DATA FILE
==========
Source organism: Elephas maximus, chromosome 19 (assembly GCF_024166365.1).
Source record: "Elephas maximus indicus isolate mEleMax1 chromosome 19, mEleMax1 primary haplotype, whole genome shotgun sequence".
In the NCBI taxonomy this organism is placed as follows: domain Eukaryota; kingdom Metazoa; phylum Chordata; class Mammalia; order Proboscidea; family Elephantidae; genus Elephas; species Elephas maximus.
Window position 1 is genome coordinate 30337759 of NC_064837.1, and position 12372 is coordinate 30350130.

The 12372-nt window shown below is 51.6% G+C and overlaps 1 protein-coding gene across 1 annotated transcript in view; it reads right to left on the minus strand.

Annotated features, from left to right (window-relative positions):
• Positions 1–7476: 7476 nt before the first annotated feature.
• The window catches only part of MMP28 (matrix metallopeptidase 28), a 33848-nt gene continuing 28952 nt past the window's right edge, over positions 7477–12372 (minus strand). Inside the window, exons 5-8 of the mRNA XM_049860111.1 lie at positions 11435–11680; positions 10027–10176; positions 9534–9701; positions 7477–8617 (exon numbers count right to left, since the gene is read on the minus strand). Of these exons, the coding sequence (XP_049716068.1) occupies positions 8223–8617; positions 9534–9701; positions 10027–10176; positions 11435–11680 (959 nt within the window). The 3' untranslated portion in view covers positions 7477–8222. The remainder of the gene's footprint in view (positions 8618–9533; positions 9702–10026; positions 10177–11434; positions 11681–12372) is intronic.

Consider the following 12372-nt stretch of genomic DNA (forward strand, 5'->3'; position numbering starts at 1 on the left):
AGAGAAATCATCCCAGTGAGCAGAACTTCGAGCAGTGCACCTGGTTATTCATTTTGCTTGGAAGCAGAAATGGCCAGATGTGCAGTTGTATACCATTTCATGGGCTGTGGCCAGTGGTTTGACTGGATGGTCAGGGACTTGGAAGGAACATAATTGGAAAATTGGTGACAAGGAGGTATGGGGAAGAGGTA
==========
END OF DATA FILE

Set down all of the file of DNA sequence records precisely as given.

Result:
Source organism: Elephas maximus, chromosome 19 (assembly GCF_024166365.1).
Source record: "Elephas maximus indicus isolate mEleMax1 chromosome 19, mEleMax1 primary haplotype, whole genome shotgun sequence".
In the NCBI taxonomy this organism is placed as follows: domain Eukaryota; kingdom Metazoa; phylum Chordata; class Mammalia; order Proboscidea; family Elephantidae; genus Elephas; species Elephas maximus.
Window position 1 is genome coordinate 30337759 of NC_064837.1, and position 12372 is coordinate 30350130.

The 12372-nt window shown below is 51.6% G+C and overlaps 1 protein-coding gene across 1 annotated transcript in view; it reads right to left on the minus strand.

Annotated features, from left to right (window-relative positions):
• Positions 1–7476: 7476 nt before the first annotated feature.
• The window catches only part of MMP28 (matrix metallopeptidase 28), a 33848-nt gene continuing 28952 nt past the window's right edge, over positions 7477–12372 (minus strand). Inside the window, exons 5-8 of the mRNA XM_049860111.1 lie at positions 11435–11680; positions 10027–10176; positions 9534–9701; positions 7477–8617 (exon numbers count right to left, since the gene is read on the minus strand). Of these exons, the coding sequence (XP_049716068.1) occupies positions 8223–8617; positions 9534–9701; positions 10027–10176; positions 11435–11680 (959 nt within the window). The 3' untranslated portion in view covers positions 7477–8222. The remainder of the gene's footprint in view (positions 8618–9533; positions 9702–10026; positions 10177–11434; positions 11681–12372) is intronic.

Consider the following 12372-nt stretch of genomic DNA (forward strand, 5'->3'; position numbering starts at 1 on the left):
AGAGAAATCATCCCAGTGAGCAGAACTTCGAGCAGTGCACCTGGTTATTCATTTTGCTTGGAAGCAGAAATGGCCAGATGTGCAGTTGTATACCATTTCATGGGCTGTGGCCAGTGGTTTGACTGGATGGTCAGGGACTTGGAAGGAACATAATTGGAAAATTGGTGACAAGGAGGTATGGGGAAGAGGTA